Many of the nearly 500 films in the collection are all-time classics of world cinema, and are more or less required viewing for film students and for anyone with even a mild interest in film.

I won't disagree that there are classics among their titles but then you fold your argument by admitting these films are for "film students" and I would say most of their collection is certainly not for people with only a mild interest in film.



Quote:
Originally Posted by MichaelEl
Charging $30+ for these titles is elitist (i.e., it implies those who can't afford it probably wouldn't be interested in classic cinema anyway), and has the effect of preventing people of modest means from seeing a large body of quality films.

I think you are making a fairly strange case and certainly twisting (or cherry picking) some facts to make it. There is nothing elitist with trying to create a better quality product and then charging more for it. We are talking about DVDs here and not items that are required for people to get through their day...like say artificially raising fuel costs to $4.00 plus a gallon. Charging more for the disc does not imply that people who can't afford it would not like it...that's an enormous stretch and is one of many statements you've made that makes it appear you have an axe to grind and not a real point to make. It also does not prevent people from seeing it, we can all rent films for the same cost after all. The price may make somebody choose not to buy the film but this is not elitist. They have made the film available to the masses and in most cases with some very interesting special features. Also if somebody has to worry about if they have $30.00 to spend on a DVD then it would likely be pretty irresponsible of them to buy it in the first place. If you are in a cash crunch and $30.00 is a lot to you then so is $15.00 so it would still be irresponsible to spend money on a DVD if this is your situation. They likely have far better things to spend their hard earned cash on. A rental would be just fine, why do you have to own it anyway? This reeks of wanting to punish somebody because they have the gall to charge you more for something. You want to make them charge you less because you can buy other DVDs for less. Using this argument all DVDs should cost no more than 5 bucks because you can buy a DVD in a Wal-Mart dump bin for that cost so why should anybody be "allowed" to charge more? We do not live in a nation of film students, in fact far more people want to see the next episode of American Idol than want to watch Seven Samurai. If a lot of people wanted to buy Seven Samurai it would probably cost less but that's just not the case.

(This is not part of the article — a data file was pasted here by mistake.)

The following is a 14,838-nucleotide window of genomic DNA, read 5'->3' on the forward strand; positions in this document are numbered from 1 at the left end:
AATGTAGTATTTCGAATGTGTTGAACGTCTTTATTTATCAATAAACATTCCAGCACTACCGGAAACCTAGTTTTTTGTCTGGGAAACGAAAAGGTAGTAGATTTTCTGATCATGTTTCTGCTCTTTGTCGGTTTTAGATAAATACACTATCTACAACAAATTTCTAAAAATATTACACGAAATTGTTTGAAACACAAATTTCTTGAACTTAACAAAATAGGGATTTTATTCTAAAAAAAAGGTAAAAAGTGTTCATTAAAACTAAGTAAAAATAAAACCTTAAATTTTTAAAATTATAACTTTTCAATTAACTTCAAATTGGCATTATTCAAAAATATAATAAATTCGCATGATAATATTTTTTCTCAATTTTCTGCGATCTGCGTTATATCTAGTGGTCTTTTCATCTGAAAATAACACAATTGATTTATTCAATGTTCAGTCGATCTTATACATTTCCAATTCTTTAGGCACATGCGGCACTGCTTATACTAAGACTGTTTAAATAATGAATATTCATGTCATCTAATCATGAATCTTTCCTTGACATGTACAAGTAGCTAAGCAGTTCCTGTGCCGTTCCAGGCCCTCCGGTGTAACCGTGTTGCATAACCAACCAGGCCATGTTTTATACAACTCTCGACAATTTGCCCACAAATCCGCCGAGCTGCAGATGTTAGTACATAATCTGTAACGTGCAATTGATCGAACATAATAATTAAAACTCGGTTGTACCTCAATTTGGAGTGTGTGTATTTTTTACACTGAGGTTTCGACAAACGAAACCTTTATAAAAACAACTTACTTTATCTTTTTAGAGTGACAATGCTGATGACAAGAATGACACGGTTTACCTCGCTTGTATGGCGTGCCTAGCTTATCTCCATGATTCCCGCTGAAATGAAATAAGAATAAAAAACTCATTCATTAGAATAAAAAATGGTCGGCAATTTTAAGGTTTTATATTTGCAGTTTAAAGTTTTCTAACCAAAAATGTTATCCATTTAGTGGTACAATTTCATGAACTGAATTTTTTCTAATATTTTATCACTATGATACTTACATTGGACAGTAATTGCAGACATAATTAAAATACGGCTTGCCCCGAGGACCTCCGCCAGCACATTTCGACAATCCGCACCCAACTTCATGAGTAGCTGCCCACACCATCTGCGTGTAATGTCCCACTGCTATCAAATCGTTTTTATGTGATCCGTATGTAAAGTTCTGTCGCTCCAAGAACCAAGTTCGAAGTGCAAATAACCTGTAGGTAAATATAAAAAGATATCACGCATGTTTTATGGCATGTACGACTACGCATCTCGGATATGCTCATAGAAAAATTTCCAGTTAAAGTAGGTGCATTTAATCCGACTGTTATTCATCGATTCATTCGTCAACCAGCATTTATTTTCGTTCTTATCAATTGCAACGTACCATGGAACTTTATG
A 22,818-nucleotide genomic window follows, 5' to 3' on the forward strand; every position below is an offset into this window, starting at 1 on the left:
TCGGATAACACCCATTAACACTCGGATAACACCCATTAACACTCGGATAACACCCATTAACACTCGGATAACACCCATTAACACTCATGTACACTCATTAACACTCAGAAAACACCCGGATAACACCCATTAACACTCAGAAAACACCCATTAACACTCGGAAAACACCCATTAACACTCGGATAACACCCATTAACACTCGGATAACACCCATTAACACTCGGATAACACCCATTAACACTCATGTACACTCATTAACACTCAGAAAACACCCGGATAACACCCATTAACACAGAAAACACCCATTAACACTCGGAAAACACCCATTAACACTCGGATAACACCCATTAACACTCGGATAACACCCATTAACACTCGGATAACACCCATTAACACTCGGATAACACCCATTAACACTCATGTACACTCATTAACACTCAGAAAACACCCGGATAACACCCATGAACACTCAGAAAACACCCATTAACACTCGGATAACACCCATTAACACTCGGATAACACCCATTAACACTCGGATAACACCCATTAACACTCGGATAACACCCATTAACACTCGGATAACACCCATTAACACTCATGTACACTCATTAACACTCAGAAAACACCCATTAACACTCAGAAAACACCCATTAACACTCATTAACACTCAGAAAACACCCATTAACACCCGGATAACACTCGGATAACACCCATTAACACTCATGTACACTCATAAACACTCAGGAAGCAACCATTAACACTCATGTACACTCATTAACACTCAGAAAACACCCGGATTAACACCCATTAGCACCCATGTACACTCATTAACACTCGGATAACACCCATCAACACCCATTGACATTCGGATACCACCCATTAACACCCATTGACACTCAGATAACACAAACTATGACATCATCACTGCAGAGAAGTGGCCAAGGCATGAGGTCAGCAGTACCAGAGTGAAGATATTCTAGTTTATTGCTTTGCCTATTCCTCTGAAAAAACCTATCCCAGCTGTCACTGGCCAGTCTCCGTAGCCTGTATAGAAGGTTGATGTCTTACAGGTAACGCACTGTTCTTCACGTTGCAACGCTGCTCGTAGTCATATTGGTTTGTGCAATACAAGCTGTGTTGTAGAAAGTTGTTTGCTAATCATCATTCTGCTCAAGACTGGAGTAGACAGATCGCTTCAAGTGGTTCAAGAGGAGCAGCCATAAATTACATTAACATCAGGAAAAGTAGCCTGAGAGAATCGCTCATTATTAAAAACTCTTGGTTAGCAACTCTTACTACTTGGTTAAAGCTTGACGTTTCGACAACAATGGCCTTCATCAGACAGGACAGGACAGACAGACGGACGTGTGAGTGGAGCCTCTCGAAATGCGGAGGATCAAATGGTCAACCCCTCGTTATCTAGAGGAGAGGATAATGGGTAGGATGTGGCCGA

Quote:
Originally Posted by MichaelEl
I own several dozen Criterion discs

So, you've been supporting these elitists...

(Sorry, I had to do that...I was laughing when I read that.)


Quote:
Originally Posted by MichaelEl
and have rented a number of others,

Did it cost you more to rent a Criterion than it cost you to rent a disc from Anchor Bay?


Quote:
Originally Posted by MichaelEl
and it's clear very few of these films recieved any real restoration work.


Ok, here you are again just sort of slashing away at Criterion and pretty much stating something that is not true. Most of their releases do in fact receive extensive attention and I think this again is leaning into axe grinding territory.

Quote:
Originally Posted by MichaelEl
In many cases, Criterion doesn't even use the best sources available (e.g., KWAIDAN, the SAMURAI trilogy) and the picture is often filled with the usual imperfections, cropped at the sides and/or severely pictureboxed (SPARTACUS, THE VIRGIN SPRING, respectively). Criterions of newer movies usually don't look as good as later mainstream releases (TIME BANDITS). I therefore don't buy the argument that Criterion sets a higher standard than other companies, at least with the bulk of their releases.


Careful with that axe, Eugene. Obviously you've really got it in for the Spartacus release as not only did you cite it for what they charge for it (interesting you would pick one of their most expensive single film releases to make your point) but also cite it as poor quality. There is the studio release which can be had for about $7.50 in many places so why not stick with that? Criterion is not preventing anybody from seeing Spartacus or owning Spartacus as you can get it cheap...you just can't get their version with all the bells and whistles cheap and this seems to disturb you. If as you say the bulk of their releases are not as good as other companies releases why do you care what they charge for their discs as its likely you would not want to buy such an inferior product no matter the cost. So by pricing them higher they really are doing you a favor because at a lower price you might be tempted to blow your cash on these inferior discs.